The prosperity perks of keeping a consistent morning routine are no secret.
If you Google “rich habits of highly successful people” you’ll get 121 million hits, and while I didn’t read all of them (who has time for that?), there was clearly a common thread within the first several results:
If you want to be successful, morning routines matter.
In his best-selling book Change Your Habits, Change Your Life, Tom Corley found that 50% of self-made millionaires get out of bed 3 hours before their workday starts. Why? Because they use that time to invest in morning routine activities that propel them to success such as exercise, reading, planning the day, and mindset development.
High achievers are notoriously busy people. We’re on a mission to change the world and reap the rewards in the process. So how are famous billionaires fitting in hours of self-investment while some of us can’t even manage to eat breakfast every day?
Here are 5 ways you may be overcomplicating your morning routine, and some tiny habit hacks to make it more simple.
You’ve read more than a few of the millions of articles outlining the morning routines of successful people and decided to add a Top 10 list of habits to your own daily routine, stat. It might last a few days or a couple of weeks– you wobble, you miss a day, you try again– but the pressure to keep it up ends when you finally ditch the whole thing. As far as your subconscious mind is concerned, there is less pain involved in giving up than in repeatedly failing. And failure is inevitable when we take on more than we can realistically accomplish.
Action step: Pick just one morning habit to start.
Our brains love repetition. The bad news? We stay stuck repeating old, unhelpful habits when we feel overwhelmed with too much to think about, remember, and do. The good news? Focusing on one habit at a time feels doable and, ultimately, safe. When habits are founded in safety, our brains can relax. Instead of worrying about the potential for failure, we take the actions necessary for building a solid routine.
(Related: 3 Little-Known Ways to Jumpstart Your Day When You Don’t Have Time for a Morning Routine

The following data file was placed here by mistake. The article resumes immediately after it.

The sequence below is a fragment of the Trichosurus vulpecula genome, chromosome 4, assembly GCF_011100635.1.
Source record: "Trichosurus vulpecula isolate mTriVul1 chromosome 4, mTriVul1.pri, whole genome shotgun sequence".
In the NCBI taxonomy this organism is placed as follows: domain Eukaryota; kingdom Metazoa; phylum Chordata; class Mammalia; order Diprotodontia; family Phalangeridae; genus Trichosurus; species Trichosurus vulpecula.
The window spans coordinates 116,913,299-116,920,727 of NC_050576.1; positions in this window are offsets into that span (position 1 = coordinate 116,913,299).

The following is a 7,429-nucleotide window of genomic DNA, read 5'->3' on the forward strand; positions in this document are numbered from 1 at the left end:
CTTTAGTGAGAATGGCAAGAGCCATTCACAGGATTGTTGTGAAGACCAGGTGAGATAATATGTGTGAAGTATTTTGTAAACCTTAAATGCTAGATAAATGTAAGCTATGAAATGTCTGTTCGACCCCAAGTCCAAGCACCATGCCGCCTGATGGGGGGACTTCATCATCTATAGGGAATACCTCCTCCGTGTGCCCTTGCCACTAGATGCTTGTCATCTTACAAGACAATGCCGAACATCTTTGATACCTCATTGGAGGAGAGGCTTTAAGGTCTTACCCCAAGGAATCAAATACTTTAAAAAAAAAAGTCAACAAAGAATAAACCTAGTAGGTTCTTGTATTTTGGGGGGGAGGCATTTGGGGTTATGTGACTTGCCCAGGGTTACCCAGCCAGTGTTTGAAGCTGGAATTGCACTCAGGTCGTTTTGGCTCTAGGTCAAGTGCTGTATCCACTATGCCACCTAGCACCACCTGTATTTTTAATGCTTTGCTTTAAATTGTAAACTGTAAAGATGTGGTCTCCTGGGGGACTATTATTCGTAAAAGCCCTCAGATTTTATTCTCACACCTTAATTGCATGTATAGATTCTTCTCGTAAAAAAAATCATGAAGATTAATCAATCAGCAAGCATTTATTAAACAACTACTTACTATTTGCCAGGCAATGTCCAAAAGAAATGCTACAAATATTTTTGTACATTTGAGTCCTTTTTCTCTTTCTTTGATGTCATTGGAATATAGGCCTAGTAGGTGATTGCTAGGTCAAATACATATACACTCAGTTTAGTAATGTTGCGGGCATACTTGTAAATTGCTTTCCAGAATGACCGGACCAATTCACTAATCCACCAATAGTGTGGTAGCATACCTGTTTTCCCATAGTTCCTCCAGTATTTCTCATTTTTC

2. Counting on cookie-cutter solutions
You’re following a morning routine you received from your life/business coach. After all, who should know better about success strategies than the expert you hired to help you manage entrepreneurship and life? Although you value and respect this expert’s advice, trying to maintain their prescribed morning strategy feels about as doable as swimming in molasses. You may be trudging through the motions, or worse, finding yourself completely stuck. Trying to cram your life into someone else’s box not only sabotages day-to-day productivity and feelings of accomplishment—it’s a recipe for burnout.
Action step: Tune into your unique needs and honor them.
This is extremely difficult when the focus is checking off to-dos and clinging to “shoulds.” Instead, pay attention to your internal reward system (dopamine) and use it to your advantage. This happiness brain chemical is released on repeat every time we do something pleasurable, and thereby connects that positive feeling with the activity. (Reference: https://www.ncbi.nlm.nih.gov/pmc/articles/PMC6082399/)
When you choose habits that feel good, you are strengthening your routine in a way that willpower and “shoulding” just can’t match.
This doesn’t mean that it will always feel effortless. However, it’s easier to stay consistent in our habits when we don’t dread them… or avoid them altogether. Discuss this with your coach to see how your plan might be customized to suit you better. If he/she can’t or won’t help you create a perfect-fit solution, it might be time to seek out someone who will.
3. Resisting your natural rhythms
Some success icons—including Michelle Obama, Deepak Chopra, and Richard Branson—reportedly get up by 5 a.m. every morning. They are shining examples of the 3-hour morning routine mentioned earlier. If you struggle to feel energized and productive in the morning hours, are you pushing yourself to wake up early just because you think it’s the only path to achievement?
It’s vital to understand that this doesn’t actually work for everyone. If fifty percent thrive by waking early, that means half of successful people do not!